THE BIOLOGY OF ULTIMATE CONCERN by Theodosius Dobzhansky

THE BIOLOGY OF ULTIMATE CONCERN

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KIRKUS REVIEW

In this second volume of NAL's ""Perspectives in Humanism"" series, one of the world's great geneticists attempts to integrate biology specifically, and science generally, with religious and aesthetic principles into a humanistic synthesis. Dr. Dobzhansky's specialty is evolutionary biology, and the salient characteristic of his work is the rational optimism with which he regards the unending process of human development, or evolution, toward a Teilhardian ""megasynthesis""--a posture not uninfluenced, as the author readily concedes, by Toynbee and Tillich on varying intellectual levels, as well as by the great Jesuit. Dobzhansky's concerns and approach in this work are essentially philosophical, and his views and methods will appeal more to the humanist than to the scientist (if one may use the terms as antonyms), and more to the Christian philosopher than to the humanist qua humanist. Unlike its predecessor volume in the series, therefore--Hadas' The Living Tradition--the present work, for all its dialectical and literary worth, will appeal primarily to a ""special audience"": the audience of Teilhard de Chardin.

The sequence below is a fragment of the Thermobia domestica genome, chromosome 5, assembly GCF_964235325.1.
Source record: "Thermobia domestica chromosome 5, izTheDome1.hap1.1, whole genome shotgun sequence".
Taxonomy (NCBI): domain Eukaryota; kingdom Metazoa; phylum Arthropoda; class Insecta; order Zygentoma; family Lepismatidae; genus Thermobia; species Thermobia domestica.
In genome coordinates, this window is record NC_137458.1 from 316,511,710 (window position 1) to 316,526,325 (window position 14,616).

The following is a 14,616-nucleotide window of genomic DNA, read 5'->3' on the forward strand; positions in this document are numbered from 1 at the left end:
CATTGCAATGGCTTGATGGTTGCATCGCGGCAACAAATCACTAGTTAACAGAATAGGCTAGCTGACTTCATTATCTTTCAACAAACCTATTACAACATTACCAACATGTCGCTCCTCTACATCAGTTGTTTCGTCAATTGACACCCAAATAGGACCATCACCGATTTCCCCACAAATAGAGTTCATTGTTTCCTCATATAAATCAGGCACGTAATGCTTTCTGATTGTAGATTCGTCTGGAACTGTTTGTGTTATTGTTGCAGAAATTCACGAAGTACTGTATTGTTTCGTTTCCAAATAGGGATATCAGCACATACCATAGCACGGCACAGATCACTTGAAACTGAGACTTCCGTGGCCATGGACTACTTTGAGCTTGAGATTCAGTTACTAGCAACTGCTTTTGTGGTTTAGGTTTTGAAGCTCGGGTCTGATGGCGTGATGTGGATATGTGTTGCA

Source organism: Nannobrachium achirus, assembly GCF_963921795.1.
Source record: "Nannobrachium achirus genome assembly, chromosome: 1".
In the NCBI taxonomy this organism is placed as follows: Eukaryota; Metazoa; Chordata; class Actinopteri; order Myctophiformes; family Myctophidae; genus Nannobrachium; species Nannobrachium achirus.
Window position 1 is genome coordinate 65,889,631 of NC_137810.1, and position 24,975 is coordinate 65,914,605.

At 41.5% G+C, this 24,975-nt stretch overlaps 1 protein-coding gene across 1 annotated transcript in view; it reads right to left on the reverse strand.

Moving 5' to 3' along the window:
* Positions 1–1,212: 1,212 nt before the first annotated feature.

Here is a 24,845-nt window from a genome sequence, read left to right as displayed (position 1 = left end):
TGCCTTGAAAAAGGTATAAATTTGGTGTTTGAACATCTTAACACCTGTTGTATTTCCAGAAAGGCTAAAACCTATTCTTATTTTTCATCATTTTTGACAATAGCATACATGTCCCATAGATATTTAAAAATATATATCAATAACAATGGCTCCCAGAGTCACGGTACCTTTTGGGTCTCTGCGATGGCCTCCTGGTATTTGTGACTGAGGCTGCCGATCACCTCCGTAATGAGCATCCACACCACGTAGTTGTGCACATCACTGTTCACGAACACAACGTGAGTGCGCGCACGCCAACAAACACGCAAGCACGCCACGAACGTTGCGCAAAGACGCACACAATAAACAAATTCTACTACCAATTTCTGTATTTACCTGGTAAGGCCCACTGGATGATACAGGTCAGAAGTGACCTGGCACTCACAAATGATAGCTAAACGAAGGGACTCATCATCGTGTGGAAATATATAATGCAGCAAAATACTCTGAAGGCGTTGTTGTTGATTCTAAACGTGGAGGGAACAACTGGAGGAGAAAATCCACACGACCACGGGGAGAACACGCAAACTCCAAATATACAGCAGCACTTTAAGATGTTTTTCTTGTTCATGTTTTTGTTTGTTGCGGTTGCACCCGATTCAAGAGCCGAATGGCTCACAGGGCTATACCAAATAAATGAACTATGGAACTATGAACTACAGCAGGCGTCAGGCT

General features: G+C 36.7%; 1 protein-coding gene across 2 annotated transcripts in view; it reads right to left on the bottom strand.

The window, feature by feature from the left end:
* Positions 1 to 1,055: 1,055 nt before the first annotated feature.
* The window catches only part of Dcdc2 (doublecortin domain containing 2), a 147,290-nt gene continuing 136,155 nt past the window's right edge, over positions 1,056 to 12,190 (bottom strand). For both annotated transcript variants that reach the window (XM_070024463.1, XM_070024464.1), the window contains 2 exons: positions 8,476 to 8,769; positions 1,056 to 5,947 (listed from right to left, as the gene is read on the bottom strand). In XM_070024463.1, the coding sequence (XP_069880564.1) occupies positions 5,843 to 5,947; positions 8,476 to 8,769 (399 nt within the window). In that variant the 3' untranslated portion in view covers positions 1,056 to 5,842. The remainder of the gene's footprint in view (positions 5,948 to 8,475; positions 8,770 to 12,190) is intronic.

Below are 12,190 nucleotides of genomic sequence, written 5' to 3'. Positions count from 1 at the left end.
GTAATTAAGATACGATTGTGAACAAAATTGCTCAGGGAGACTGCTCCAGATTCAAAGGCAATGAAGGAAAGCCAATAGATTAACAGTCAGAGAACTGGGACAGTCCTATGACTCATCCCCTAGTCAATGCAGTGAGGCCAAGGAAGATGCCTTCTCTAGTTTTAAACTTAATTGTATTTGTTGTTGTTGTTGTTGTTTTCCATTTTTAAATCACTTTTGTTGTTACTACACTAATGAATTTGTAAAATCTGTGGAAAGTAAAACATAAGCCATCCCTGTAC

Publisher: New American Library